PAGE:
“Aunt Edith?” Charity backed up a bit. “You’re her nephew? You’re... Harry?”
A hearty laugh was the only answer he gave, but Chops licked his face with such obvious affection that Charity guessed the truth at once. This was Lady Beddington’s nephew, all right. He knew Precious Pets. He knew her daily schedule too. Even the dog was wild about him! Watching the feisty Scottish terrier Charity felt oddly jealous. She could imagine being held in those arms, squealing and wagging her tail and even getting to lick that gorgeous face.
“But you’re in New York!” Charity clamped down hard on her runaway imagination. After all, there was no point in standing there and staring at Harry as though he were a ghost. A ghost wouldn’t have a crooked smile, wouldn’t smell of rain and leather and man. And he wouldn’t feel so solid and strong when he shifted Chops to his other arm and pulled her into his protective orbit.
“I’m based in New York,” Harry corrected, his bulky arm tightening around Charity’s slim waist. He was leading her to shelter, a sleek black sports car parked nearby. It was very inviting in the cold, driving rain. “I just got in this morning, picked up my car and did some business in the City. Aunt Edith asked me to pick you up as well since the weather turned so nasty after lunch.”
“Sounds like you have a busy schedule!” Charity exclaimed, though the words sounded very loud the moment she got into the musky-smelling interior of the horribly expensive sports car. Both the luxury automobile and the busy schedule seemed very much in character for the dynamic, forceful businessman who had made such a vast fortune in just a few short years.
“I keep busy. New York City is the place to be if you want to make a pile of money.” Harry pushed a couple of buttons, and a delicious flow of warm air instantly drove off the icy chill.
“Well, I went to school in New York.” Charity wanted this rich, gorgeous man who looked like a prince to know that she wasn’t a peasant. He was clearly older than she was, probably in his early thirties, and that was a bit intimidating as well. Now that she was in his car, the gratitude and excitement she had initially felt were fading. She was holding Chops in her lap, and they were both wet and bedraggled. To a man like Harry they probably both looked like rather sorry specimens.
“You don’t sound like you enjoyed it much,” Harry remarked, as he eased his sleek sports car into traffic. There was something sexual, almost intimate about watching his hands on the wheel. Confidence seemed to radiate from his body in waves, along with power and an easy physical charm. Charity bit her lip, knowing that a rich, gorgeous hunk like Harry was beyond her reach.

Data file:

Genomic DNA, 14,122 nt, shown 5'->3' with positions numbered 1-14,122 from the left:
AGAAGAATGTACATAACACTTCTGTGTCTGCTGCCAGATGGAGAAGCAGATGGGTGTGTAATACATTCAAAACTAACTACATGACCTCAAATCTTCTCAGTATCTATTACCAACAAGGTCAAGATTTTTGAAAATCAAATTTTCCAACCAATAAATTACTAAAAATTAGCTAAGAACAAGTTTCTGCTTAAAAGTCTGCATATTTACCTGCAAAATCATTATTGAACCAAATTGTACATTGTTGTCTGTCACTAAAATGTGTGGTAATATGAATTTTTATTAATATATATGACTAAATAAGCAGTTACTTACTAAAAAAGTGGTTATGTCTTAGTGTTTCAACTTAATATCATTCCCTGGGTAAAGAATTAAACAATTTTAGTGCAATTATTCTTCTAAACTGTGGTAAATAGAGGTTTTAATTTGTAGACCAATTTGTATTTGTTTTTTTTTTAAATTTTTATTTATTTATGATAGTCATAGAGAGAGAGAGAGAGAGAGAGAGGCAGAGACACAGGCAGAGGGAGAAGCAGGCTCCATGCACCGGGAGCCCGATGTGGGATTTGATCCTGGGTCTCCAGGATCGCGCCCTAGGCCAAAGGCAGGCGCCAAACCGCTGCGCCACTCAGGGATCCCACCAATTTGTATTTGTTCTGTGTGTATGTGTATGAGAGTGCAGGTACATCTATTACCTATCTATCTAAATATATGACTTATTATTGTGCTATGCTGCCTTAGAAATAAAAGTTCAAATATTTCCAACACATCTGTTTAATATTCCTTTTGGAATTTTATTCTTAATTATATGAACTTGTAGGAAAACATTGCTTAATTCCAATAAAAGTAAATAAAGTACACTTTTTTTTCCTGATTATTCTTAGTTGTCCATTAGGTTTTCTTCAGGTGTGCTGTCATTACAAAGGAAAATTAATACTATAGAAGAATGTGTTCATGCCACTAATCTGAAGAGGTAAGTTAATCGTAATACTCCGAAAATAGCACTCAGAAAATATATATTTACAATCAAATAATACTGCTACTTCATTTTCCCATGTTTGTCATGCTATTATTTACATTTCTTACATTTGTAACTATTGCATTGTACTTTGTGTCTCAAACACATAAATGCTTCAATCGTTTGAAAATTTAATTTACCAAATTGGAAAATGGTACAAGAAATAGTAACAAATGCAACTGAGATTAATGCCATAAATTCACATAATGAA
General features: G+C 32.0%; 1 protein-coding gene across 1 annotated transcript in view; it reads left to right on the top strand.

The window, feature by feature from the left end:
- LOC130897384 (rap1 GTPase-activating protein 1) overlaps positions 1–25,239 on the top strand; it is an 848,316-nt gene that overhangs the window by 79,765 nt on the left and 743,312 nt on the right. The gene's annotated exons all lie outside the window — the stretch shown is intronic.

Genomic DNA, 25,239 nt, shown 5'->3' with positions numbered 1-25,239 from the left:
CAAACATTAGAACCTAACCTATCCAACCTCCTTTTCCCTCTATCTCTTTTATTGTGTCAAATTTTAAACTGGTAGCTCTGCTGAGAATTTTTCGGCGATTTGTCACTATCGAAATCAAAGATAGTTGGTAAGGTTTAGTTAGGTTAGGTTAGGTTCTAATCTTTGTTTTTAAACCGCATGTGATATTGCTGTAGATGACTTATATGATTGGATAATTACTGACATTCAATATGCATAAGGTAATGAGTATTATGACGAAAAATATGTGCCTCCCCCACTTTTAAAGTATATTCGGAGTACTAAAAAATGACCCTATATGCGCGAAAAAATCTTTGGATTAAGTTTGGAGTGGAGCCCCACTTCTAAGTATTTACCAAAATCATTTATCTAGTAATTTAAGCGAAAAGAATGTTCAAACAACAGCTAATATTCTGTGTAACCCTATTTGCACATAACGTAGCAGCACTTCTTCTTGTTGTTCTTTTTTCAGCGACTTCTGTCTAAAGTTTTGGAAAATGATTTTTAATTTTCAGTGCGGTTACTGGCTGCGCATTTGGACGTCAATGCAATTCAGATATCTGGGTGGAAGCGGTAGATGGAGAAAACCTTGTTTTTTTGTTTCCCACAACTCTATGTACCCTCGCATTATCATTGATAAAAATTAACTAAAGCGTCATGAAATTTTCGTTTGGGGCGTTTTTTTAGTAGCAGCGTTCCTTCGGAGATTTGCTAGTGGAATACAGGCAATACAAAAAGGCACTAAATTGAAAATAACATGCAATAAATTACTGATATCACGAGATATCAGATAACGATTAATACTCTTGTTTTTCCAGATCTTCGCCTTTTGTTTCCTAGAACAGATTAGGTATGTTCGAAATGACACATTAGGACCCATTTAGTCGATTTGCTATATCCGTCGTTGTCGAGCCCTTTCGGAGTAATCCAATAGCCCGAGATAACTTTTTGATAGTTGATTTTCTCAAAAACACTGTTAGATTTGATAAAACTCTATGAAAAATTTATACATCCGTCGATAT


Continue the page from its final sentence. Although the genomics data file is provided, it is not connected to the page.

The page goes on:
“Did you enjoy New York?” He shot her a glance, his dark brown eyes devilish and teasing. “Some girls do nothing but study at school, and some girls do nothing but party. Did you party?”
“No, actually. I felt too out of place to carry on. But I wasn’t much good at studying either. You see, I went to a fancy school on the Upper West Side, the kind of place where everyone has money and everyone talks about how the big mean government should help the poor. Only nobody helps the poor people down the street. They have guards at every gate to keep them out.”
“But they didn’t keep you out.”
“No, they let me in, and I thought I was just as good as anyone. But then I met this boy...”
“Ah, I see. You learned your lesson about messing around with rich people, and you’re telling me not to try anything. You’re poor but virtuous.” Harry couldn’t help smiling. The little redhead had been hurt, but she had spirit. She also had a fresh, wholesome beauty and sparkling green eyes.
“Poor but virtuous, that’s me!” Charity threw him a mock salute. “Lady Beddington is giving me a second chance, and I don’t want to blow it this time. Not like I did in New York, dropping out after one semester. I’m not blaming the system or anything. I was very poor, and I was a very poor student to boot. I didn’t last long in the academic jungle. Too undisciplined, too unfocused. In fact I should be grateful that they even gave me a chance!� But I never asked to go there in the first place.” She lowered her voice. “You see, it was all Prudence’s idea.”
“My mother. Your Aunt Edith’s old friend from school. She was able to guilt-trip a couple of her exes into bankrolling my college education. Mother wanted to give me something for a change. She wanted to atone for letting me grow up every which way, spoiled silly and with no real ground rules. What I needed most was a real father.”